The construction of any new large-scale fossil fuel infrastructure businesses in the city of Vancouver has been halted, at least temporarily.
That decision was preceded by nearly two hours of public testimony, during which only one citizen spoke out in opposition to the temporary ban. Vancouver Audubon Society submitted written comments and verbal testimony in favor of the ban.
The moratorium was initially approved on June 8, by emergency ordinance, which required the council to hold a public hearing and a full vote within 60 days in order to uphold the ban.
That ordinance was introduced by Councilor Laurie Lebowsky, who said she wanted to give city staff time to craft a cohesive resilience plan without any new companies trying to obtain permits for a bulk fossil fuel business ahead of any changes.
“I want to do what we can to support a resiliency plan to promote safety and livability of our city,” said Lebowsky, “and focusing economic development on safe and renewable energy sources and green businesses.”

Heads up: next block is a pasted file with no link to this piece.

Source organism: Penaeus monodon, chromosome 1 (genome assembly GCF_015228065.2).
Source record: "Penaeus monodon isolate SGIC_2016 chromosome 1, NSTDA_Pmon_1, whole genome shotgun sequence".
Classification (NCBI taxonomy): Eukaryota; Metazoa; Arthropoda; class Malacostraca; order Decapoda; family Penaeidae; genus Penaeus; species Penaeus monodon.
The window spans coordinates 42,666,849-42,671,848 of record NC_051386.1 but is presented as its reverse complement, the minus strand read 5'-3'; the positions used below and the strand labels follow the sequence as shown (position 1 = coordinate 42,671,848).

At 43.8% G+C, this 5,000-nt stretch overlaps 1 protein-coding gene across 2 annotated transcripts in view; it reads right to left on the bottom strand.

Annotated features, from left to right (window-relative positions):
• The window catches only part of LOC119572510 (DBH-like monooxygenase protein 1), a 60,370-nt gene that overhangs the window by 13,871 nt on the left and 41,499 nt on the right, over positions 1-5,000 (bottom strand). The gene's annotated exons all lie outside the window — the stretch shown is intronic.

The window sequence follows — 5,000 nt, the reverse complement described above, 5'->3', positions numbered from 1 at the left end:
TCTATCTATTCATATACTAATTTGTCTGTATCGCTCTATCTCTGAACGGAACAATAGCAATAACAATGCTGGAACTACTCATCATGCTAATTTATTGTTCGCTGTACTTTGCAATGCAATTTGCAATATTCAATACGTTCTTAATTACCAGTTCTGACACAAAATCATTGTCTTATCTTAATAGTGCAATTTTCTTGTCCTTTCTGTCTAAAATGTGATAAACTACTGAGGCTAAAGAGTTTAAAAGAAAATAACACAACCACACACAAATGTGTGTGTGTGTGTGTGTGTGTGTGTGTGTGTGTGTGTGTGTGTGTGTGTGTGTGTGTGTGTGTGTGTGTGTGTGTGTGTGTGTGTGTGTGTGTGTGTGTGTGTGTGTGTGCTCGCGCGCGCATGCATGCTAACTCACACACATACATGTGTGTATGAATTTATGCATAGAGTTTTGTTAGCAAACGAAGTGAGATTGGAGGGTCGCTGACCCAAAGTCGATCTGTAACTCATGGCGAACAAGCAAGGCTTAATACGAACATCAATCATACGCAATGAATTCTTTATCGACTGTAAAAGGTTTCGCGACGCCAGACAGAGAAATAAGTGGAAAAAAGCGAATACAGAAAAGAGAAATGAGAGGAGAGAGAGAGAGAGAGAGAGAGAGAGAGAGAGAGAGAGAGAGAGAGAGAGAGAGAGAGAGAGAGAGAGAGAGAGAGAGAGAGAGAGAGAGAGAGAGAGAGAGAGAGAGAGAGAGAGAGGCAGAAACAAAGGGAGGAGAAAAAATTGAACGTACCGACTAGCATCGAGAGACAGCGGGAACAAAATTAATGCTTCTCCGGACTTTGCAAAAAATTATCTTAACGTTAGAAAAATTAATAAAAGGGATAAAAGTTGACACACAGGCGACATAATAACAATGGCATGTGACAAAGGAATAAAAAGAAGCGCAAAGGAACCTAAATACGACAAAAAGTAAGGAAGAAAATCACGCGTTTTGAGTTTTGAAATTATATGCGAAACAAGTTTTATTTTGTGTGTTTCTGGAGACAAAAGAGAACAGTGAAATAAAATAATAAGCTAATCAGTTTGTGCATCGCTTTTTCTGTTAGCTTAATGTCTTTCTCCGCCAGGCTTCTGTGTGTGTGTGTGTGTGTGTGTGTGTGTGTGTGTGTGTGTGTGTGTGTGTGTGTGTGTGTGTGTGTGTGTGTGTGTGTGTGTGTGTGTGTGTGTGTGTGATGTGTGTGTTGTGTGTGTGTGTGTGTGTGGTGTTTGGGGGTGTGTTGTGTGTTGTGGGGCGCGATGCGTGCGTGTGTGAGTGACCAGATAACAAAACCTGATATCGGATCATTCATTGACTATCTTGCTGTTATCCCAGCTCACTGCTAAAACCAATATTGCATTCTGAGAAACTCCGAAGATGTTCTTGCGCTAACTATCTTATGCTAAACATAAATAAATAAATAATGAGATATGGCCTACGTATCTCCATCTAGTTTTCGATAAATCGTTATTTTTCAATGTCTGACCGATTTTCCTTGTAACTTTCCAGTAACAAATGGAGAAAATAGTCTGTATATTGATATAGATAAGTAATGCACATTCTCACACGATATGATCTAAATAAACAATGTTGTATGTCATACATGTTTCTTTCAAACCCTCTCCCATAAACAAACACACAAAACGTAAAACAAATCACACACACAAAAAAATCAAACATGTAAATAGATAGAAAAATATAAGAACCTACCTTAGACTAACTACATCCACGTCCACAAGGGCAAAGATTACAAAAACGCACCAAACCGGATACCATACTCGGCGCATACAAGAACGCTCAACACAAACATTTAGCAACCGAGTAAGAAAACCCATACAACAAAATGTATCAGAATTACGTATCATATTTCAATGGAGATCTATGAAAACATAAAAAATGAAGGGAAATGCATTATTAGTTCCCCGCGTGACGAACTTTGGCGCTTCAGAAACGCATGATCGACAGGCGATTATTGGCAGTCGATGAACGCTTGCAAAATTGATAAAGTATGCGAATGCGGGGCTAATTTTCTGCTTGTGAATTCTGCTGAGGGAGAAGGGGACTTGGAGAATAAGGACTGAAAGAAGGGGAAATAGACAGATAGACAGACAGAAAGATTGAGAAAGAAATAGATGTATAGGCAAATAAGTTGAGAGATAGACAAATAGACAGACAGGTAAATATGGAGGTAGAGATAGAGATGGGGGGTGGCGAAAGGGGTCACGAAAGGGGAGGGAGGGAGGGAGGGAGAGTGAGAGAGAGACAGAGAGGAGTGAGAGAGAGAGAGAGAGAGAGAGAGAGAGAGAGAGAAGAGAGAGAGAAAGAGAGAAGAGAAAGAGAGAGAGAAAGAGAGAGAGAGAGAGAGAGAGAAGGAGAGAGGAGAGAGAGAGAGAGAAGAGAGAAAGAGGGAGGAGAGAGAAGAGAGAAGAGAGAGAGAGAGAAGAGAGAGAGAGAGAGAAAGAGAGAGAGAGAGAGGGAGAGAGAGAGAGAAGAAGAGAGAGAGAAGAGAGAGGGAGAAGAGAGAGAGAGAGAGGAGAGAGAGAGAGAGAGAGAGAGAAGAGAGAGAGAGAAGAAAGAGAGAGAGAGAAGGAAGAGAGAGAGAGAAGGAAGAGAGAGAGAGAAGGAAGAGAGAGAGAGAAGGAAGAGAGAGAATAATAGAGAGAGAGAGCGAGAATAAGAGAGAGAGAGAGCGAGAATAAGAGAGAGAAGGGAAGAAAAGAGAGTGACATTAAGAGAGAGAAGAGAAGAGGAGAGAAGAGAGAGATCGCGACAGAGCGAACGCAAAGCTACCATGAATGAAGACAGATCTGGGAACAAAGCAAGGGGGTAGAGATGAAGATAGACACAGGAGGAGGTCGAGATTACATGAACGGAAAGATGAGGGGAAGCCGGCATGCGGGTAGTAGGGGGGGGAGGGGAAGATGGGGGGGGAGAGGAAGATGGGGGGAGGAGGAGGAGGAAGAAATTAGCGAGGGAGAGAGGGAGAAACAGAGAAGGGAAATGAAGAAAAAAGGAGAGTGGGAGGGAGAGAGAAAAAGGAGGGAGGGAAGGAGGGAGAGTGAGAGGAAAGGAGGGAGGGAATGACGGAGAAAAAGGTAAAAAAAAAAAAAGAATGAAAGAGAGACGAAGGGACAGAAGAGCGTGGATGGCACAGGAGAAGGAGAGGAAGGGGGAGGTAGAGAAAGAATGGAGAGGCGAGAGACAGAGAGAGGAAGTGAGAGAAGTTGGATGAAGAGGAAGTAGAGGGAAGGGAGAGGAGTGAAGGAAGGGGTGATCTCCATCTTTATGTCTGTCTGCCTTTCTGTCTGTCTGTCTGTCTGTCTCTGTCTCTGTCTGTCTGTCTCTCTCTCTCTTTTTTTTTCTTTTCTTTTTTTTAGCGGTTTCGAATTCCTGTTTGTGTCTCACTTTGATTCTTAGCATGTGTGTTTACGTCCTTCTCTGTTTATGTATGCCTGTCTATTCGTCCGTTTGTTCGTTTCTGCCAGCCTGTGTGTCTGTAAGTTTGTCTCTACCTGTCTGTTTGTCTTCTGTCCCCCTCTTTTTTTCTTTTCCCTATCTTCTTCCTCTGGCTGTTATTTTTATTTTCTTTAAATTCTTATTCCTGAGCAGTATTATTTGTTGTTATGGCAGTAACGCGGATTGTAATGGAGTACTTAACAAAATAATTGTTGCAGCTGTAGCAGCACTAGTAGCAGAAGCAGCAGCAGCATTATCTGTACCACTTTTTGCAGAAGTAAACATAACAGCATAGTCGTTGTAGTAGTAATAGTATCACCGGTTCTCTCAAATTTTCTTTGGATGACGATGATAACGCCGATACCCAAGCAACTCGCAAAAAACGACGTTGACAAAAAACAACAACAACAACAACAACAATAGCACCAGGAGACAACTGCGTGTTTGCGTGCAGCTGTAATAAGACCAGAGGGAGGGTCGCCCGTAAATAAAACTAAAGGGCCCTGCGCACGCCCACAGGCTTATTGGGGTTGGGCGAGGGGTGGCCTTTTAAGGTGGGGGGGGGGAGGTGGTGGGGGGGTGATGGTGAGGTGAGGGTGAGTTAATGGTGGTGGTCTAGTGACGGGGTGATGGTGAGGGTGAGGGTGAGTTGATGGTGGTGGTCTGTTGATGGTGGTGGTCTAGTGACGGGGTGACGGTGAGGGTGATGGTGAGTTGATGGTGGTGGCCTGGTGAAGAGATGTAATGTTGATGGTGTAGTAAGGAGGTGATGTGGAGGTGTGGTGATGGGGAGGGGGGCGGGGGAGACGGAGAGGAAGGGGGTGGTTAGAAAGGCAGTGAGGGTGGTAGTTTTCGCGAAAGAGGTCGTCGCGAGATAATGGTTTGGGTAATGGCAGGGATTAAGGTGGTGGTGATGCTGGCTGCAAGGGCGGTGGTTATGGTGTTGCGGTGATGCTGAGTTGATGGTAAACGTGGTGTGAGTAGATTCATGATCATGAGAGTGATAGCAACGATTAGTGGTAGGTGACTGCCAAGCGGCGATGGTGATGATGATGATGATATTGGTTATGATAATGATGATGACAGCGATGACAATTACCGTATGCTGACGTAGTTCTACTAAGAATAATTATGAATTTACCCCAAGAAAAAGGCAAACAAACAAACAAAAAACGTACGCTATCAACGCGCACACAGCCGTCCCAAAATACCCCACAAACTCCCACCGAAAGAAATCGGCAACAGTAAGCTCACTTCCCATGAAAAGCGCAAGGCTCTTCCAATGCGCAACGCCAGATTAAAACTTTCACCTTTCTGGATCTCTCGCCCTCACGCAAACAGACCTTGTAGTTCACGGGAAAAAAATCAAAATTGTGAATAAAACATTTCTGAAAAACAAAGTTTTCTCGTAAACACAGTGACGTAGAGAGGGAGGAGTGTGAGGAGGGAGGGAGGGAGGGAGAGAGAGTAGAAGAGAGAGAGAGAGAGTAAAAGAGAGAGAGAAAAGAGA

Under the moratorium, fossil fuels are defined as petroleum or petroleum-based products, as well as natural gases such as propane, methane, and butane. It would exempt byproducts such as fertilizer, paint, asphalt, plastics, and denatured ethanol.
A “large-scale” fossil fuel facility is defined as those engaged in the wholesale distribution, extraction, refinement or processing of fossil fuels, the bulk movement of fossil fuels, coal storage, coal power plants, natural gas processing facilities, storage and handling of natural gas, or bulk storage of more than two million gallons of any combination of fossil fuels.
Direct-to-consumer fossil fuel businesses, such as gas stations and propane refueling are exempt from the moratorium.
The city of Portland and the Port of Vancouver have already passed their own bans on new bulk fossil fuel terminals, and the city of Vancouver has taken a stance against increasing shipments of bulk crude on trains that run along the waterfront and through the west side of the city.